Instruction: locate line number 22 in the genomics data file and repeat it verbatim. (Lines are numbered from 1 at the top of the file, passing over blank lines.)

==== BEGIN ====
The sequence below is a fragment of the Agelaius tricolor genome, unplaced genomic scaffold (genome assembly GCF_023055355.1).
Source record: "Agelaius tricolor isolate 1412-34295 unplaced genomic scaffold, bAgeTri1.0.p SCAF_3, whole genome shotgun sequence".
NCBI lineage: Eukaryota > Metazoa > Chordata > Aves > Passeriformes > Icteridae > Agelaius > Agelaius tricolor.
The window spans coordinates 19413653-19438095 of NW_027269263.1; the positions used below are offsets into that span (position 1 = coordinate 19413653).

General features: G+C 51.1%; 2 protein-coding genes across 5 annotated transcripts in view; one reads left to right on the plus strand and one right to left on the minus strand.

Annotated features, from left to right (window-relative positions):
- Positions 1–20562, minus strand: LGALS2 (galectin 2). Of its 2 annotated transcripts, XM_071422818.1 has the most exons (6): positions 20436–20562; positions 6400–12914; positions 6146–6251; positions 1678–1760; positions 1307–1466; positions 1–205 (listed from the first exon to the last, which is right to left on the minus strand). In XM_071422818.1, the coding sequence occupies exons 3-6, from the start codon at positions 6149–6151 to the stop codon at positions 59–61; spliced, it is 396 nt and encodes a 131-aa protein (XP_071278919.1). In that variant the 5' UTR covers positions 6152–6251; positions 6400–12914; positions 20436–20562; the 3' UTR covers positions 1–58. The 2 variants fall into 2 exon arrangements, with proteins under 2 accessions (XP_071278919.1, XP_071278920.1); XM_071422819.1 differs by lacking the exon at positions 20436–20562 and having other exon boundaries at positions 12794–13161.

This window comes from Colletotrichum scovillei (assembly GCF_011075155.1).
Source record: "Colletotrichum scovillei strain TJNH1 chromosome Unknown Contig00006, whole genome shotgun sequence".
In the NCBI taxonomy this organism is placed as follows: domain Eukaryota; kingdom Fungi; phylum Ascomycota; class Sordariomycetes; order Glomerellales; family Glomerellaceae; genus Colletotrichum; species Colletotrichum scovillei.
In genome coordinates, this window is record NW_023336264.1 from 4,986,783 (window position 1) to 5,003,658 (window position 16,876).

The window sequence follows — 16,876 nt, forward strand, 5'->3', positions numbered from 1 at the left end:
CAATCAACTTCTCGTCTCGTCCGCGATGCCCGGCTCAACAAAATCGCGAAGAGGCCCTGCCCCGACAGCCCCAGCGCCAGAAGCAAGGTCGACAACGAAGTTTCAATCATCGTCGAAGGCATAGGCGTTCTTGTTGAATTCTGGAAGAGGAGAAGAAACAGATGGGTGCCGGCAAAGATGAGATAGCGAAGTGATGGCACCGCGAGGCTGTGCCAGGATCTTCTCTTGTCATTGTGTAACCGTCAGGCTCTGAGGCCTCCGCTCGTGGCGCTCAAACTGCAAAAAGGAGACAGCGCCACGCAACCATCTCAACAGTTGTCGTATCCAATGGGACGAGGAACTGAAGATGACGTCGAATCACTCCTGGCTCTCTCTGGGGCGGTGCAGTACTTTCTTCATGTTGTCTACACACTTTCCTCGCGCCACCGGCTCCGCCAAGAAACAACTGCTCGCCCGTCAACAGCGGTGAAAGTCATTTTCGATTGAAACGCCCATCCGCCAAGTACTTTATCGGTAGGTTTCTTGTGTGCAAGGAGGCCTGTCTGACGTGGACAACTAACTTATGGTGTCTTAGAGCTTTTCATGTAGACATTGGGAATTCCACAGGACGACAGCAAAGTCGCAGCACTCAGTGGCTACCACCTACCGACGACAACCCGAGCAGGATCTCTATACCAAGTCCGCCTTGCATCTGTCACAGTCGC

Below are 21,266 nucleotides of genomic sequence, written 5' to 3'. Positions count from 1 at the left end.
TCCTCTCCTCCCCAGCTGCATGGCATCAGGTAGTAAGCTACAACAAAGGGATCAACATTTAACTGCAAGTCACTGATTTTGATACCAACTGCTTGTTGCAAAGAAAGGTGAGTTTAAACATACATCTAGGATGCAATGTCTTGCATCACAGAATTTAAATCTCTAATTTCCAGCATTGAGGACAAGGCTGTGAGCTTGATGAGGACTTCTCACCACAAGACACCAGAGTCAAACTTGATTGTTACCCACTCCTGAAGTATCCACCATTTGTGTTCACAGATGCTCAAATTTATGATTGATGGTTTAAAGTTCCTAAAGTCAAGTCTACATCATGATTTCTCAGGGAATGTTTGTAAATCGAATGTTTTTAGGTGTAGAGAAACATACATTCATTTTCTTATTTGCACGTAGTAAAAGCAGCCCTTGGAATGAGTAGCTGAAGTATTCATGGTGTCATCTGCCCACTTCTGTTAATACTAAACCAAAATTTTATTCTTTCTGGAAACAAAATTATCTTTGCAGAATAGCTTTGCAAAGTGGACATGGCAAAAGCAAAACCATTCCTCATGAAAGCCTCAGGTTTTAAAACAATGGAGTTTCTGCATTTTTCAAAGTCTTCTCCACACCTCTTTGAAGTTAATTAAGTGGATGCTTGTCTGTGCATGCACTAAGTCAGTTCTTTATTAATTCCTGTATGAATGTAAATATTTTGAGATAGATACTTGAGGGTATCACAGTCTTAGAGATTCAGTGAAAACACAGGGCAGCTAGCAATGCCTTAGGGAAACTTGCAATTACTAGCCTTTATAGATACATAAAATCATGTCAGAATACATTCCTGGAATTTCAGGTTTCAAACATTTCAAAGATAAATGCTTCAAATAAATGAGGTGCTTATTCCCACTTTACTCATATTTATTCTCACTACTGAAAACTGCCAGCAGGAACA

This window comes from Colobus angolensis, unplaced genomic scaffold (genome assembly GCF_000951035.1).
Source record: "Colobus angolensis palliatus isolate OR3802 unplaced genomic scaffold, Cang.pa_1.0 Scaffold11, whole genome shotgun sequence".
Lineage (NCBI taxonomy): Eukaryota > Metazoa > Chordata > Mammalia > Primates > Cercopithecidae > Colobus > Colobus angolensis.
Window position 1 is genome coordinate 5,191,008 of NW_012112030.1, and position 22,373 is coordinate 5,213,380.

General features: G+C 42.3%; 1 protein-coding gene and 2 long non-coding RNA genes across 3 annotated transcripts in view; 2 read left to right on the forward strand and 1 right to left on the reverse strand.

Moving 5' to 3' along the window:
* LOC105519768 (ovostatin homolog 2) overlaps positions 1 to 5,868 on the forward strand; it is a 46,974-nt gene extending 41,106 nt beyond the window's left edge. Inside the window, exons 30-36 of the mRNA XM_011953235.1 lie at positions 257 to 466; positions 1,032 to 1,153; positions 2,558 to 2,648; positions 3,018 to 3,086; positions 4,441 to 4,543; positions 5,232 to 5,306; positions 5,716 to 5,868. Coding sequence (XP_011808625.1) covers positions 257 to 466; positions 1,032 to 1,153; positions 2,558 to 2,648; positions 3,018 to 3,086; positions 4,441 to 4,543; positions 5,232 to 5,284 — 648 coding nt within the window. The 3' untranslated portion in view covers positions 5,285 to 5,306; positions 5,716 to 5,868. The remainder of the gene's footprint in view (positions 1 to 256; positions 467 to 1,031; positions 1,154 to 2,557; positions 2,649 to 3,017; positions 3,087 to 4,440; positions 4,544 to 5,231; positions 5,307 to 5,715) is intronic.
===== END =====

* LOC105519768 (ovostatin homolog 2) overlaps positions 1 to 5,868 on the forward strand; it is a 46,974-nt gene extending 41,106 nt beyond the window's left edge. Inside the window, exons 30-36 of the mRNA XM_011953235.1 lie at positions 257 to 466; positions 1,032 to 1,153; positions 2,558 to 2,648; positions 3,018 to 3,086; positions 4,441 to 4,543; positions 5,232 to 5,306; positions 5,716 to 5,868. Coding sequence (XP_011808625.1) covers positions 257 to 466; positions 1,032 to 1,153; positions 2,558 to 2,648; positions 3,018 to 3,086; positions 4,441 to 4,543; positions 5,232 to 5,284 — 648 coding nt within the window. The 3' untranslated portion in view covers positions 5,285 to 5,306; positions 5,716 to 5,868. The remainder of the gene's footprint in view (positions 1 to 256; positions 467 to 1,031; positions 1,154 to 2,557; positions 2,649 to 3,017; positions 3,087 to 4,440; positions 4,544 to 5,231; positions 5,307 to 5,715) is intronic.